And if they are battery-operated, they can also cut down transmission time and power consumption. Better energy efficiency and lighter data transmission loads are not the only benefits. These developments also enhance data security, one of the greatest challenges of our time.

More than 50 percent

of smartphones on the market feature Bosch sensors.

Where do MEMS sensors work?

Where do MEMS sensors work?
Transportation
Road traffic applications
Smart homes
Home applications
Entertainment
Applications for gaming fun
Personal assistants
Applications for people on the move
Manufacturing
Applications for companies
Transportation: Road traffic applications of Bosch's MEMS sensors

Transportation

Road traffic applications

Today a key vehicle safety component, MEMS acceleration sensors have been triggering airbags since the 1990s. The yaw-rate sensor soon followed; it enabled the wide-scale deployment of ESP®. MEMS also provided the sensing capability for motorcycle stability control, which in turn led to cornering ABS for motorbikes. Every modern-day automobile is equipped with as many as 50 MEMS sensors, including pressure sensors in engine management systems that help conserve fuel and curb emissions. Automated driving in the years to come will require inertial sensors with unprecedented stability and precision. Aviation is another application on the horizon, particularly toy drones and flying taxis.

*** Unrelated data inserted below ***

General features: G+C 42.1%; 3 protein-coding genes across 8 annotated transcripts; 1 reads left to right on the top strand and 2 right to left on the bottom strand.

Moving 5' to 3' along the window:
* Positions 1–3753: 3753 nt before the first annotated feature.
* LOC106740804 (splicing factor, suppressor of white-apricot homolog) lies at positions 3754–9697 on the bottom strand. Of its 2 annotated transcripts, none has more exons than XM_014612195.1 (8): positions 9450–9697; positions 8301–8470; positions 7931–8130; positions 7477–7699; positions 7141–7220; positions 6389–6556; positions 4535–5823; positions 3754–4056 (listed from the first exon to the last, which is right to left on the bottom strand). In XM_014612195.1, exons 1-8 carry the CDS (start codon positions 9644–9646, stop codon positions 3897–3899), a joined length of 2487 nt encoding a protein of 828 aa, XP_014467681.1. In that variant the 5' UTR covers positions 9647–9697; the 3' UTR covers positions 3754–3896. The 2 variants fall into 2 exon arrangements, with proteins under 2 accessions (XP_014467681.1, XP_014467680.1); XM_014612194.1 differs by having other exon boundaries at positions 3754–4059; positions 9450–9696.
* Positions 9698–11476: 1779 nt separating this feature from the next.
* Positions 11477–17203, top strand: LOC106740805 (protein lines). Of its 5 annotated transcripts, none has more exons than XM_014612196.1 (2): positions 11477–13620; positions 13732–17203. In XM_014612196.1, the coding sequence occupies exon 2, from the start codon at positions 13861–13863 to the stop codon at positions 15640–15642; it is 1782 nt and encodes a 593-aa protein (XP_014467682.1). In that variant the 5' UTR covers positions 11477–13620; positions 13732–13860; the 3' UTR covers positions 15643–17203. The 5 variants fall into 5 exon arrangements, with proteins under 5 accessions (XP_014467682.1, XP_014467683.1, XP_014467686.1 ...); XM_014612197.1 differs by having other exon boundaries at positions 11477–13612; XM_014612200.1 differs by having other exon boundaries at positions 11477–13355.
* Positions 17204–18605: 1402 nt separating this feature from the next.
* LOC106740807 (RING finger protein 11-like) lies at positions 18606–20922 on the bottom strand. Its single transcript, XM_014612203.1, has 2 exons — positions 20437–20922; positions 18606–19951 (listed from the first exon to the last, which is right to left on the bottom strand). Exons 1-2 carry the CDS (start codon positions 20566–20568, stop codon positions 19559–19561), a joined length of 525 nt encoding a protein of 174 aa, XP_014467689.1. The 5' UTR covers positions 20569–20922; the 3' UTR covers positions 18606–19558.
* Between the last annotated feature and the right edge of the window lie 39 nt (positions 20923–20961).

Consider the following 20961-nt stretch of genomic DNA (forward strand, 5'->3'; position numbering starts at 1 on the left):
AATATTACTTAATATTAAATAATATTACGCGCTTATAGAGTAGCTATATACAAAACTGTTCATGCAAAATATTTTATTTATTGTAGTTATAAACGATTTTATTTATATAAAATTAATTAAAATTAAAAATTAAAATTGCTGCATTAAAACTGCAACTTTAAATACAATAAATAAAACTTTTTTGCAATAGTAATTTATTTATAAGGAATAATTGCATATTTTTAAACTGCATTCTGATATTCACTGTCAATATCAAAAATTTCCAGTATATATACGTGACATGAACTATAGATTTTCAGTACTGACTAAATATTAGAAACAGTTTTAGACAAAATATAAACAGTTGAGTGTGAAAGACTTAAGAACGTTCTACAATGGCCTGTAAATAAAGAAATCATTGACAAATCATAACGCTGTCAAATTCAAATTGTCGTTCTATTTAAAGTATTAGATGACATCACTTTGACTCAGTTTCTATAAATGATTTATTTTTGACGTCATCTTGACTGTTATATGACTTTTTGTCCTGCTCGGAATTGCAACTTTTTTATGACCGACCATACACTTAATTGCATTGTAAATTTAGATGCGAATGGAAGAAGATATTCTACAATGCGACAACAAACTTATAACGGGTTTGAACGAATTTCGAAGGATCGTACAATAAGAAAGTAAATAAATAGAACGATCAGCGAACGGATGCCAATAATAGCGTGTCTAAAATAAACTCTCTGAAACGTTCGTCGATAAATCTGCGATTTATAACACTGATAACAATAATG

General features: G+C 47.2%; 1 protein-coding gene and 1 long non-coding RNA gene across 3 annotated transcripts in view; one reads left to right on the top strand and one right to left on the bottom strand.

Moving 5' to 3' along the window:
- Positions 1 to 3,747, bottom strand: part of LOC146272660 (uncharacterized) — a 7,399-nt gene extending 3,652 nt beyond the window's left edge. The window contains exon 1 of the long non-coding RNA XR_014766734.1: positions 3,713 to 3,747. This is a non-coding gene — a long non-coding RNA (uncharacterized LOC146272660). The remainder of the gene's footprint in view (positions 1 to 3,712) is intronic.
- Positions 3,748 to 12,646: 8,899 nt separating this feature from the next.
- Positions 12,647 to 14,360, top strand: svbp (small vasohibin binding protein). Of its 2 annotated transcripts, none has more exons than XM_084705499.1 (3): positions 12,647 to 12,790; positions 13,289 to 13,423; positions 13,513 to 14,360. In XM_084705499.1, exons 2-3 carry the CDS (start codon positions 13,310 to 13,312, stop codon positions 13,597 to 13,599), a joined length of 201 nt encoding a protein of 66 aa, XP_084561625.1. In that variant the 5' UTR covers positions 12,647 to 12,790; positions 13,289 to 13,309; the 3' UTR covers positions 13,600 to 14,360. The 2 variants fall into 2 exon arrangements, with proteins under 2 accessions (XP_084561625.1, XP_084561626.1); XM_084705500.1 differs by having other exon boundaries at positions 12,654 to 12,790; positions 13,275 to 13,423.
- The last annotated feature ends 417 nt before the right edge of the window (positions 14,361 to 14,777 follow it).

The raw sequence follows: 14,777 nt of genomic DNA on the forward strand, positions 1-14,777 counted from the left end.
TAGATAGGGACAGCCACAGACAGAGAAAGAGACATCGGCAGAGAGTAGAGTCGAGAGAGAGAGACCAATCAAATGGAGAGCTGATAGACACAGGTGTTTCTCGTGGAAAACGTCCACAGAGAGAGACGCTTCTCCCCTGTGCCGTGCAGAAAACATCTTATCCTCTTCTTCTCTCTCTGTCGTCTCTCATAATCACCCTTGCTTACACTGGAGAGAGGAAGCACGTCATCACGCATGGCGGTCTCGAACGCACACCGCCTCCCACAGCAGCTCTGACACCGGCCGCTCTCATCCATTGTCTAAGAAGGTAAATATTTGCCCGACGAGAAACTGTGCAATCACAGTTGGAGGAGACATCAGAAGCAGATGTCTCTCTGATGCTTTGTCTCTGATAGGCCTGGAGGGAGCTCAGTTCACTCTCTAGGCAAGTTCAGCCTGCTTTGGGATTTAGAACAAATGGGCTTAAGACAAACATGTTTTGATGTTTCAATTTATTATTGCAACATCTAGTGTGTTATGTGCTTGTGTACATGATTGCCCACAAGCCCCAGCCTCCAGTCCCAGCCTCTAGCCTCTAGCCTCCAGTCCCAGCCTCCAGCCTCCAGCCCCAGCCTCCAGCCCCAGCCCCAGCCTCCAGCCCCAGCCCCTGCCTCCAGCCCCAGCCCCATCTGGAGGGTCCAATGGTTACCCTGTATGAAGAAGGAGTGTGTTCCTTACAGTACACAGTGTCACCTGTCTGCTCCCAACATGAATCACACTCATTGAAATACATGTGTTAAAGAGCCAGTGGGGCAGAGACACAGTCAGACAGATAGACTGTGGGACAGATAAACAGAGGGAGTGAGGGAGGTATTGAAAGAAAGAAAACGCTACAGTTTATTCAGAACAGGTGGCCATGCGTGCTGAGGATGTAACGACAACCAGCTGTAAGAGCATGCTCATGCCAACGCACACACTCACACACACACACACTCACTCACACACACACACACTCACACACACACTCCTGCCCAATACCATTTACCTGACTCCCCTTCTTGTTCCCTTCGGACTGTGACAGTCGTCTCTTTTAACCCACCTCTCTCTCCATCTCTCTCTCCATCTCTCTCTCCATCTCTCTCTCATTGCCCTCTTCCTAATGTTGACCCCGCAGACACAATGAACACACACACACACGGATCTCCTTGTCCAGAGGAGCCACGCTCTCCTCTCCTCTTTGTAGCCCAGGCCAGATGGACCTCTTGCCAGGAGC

Smart Home Applications by Bosch

Smart homes

Home applications

The backbone of a smart home is studded with MEMS sensors. They measure air quality, keep the temperature comfortable, and detect when a window is open that should be shut. They help keep burglars at bay, recognize gestures, and adjust the lighting to the intensity of the sun’s rays. A robot vacuum cleaner fitted with MEMS sensors and a Wi-Fi module provides a running report on its position.

MEMS senors by Bosch provide applications for gaming fun

Entertainment

Applications for gaming fun

MEMS sensors enable recognition-based gesture spotting for video games and treat users to a satisfying virtual and augmented reality (VR/AR) experience. When a user straps on an AR or VR device, the virtual image’s movement has to track the motions of the user’s head with utmost precision. This presents a tremendous challenge for sensors. If the tracking is even slightly off or drift effects occur, users may experience motion sickness. Intelligent MEMS sensors are up to this challenge.